Building a brand is like building relationships. By revealing your insecurities, you invite others into your world. At Sniply, we take pride in our weaknesses and vulnerability. Several months ago, we applied to Y Combinator, a startup accelerator in Silicon Valley. Even though we were rejected, we still publicized our whole experience.

We published our entire application and interview transcript, thus sharing with the world our first big failure. The story attracted more than 15,000 readers and resulted in a tsunami of supporters.

Screen Shot 2014-05-31 at 3.24.03 AM

When we decided to publish our failures, we invited everyone into our story. Entrepreneurial journeys are filled with shining victories and crushing defeats. Brands are so caught up in flaunting their victories that they often forget the power of displaying vulnerability and the joy of simply being human.

2. Build a brand that expresses gratitude and appreciation

Have you ever met someone that constantly asks for favours and never gives anything in return? Meaningful bonds are formed through mutual support and reciprocated appreciation. It starts with the genuine expression of gratitude. At Sniply, we make it a daily activity to show our appreciation for the users who take the time out of their busy days to try our product.

We delight them with personal messages and craft thoughtful gifts. We strive to understand their personal needs, beyond our product, and we do everything we can to just be a good friend.

We engage in genuine conversations with no sales goal whatsoever. In a business culture that is dictated by the bottom line, we break just about every rule when it comes to productivity. Yet, time and again, these relationships create evangelists, and these advocates become the lifeblood of our exponential growth. Showing people you appreciate their time and expressing your gratitude can make the difference between a transactional relationship and a meaningful one.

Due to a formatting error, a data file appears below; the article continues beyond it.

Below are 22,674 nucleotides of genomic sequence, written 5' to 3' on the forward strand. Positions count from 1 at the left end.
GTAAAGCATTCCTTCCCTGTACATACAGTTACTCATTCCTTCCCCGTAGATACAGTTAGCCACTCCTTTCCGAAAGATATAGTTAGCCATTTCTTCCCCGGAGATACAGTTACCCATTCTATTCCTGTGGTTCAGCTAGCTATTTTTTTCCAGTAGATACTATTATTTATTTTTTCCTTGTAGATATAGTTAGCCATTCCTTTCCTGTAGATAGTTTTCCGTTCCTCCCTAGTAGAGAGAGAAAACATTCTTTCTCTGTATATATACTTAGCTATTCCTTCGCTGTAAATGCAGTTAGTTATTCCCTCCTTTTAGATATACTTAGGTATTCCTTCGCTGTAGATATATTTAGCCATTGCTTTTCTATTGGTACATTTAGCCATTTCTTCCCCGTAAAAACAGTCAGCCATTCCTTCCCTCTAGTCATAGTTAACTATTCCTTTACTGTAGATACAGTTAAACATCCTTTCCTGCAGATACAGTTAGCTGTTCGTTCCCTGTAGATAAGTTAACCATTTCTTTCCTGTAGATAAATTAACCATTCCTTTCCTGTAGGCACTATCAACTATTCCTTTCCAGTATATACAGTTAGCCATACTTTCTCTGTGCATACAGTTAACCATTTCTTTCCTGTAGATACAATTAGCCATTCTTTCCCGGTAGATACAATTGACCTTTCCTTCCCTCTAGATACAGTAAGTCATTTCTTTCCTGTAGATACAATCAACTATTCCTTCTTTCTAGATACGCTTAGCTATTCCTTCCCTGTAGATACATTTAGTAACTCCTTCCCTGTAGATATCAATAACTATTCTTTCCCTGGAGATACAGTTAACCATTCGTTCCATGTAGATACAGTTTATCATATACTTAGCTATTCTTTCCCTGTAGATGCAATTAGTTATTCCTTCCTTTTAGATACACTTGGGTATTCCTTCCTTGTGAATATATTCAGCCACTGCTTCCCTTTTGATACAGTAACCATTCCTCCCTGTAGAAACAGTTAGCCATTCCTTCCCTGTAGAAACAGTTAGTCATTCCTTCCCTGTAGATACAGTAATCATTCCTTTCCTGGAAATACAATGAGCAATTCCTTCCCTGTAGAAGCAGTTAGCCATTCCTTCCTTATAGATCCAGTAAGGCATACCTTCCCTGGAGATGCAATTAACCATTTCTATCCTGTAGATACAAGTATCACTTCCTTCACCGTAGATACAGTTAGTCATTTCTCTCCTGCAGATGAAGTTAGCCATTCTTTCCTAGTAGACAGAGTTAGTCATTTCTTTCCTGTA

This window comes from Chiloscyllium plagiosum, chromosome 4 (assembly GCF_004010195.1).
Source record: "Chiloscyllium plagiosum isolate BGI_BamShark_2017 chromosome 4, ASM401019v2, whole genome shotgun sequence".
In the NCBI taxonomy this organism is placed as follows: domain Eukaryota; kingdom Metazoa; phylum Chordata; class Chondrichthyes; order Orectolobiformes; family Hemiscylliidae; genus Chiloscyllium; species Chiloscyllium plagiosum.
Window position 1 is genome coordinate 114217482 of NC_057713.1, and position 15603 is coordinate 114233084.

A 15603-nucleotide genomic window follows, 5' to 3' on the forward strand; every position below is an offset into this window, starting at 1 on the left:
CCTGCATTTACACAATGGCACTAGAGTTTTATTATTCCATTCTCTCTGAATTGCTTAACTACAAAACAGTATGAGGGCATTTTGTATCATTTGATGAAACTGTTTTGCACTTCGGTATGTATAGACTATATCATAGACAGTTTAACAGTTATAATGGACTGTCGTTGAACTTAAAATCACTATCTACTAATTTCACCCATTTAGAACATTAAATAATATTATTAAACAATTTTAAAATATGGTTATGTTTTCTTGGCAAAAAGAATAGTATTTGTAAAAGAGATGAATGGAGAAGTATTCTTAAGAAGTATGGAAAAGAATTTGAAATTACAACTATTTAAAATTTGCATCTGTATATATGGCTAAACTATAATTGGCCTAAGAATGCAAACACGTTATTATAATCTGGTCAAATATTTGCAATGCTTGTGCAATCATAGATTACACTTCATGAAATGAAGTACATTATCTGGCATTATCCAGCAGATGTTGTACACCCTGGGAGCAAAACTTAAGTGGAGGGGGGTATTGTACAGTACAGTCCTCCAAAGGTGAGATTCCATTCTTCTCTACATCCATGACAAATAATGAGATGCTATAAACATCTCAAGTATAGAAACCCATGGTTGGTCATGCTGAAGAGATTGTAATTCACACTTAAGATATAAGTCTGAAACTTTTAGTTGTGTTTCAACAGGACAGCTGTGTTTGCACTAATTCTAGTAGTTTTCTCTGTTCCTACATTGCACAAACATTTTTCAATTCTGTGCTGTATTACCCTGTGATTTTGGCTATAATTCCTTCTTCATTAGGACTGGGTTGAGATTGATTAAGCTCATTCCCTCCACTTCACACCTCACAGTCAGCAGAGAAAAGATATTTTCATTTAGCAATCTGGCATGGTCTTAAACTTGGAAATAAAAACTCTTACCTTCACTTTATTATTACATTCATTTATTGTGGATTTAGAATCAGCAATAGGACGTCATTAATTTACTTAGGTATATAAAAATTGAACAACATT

thankyou

3. Build a brand that is more about them than it is about you

Have you ever contributed to a project but never received the credit you deserved? It is safe to say everyone appreciates being acknowledged for their time and effort.

A brand is essentially a personality and they can be delightful or insufferable. As a startup, you may never have the resources to compete with larger players, but you can always pour your heart into crafting your company’s persona.

At Sniply, our About Page is less about our team, and more of a hall of fame for the people who made a real difference on our journey. We feature our mentors and advisors. We showcase our evangelists, fans, and friends. We are proud to have their support and they are delighted to be acknowledged.

evan

Building a strong brand is really not that complicated. Treat your brand as a child and teach it to be a good person. Treat your customers as you would like to be treated by your friends. Start by applying what you have already learned living all the years you have — as a human being.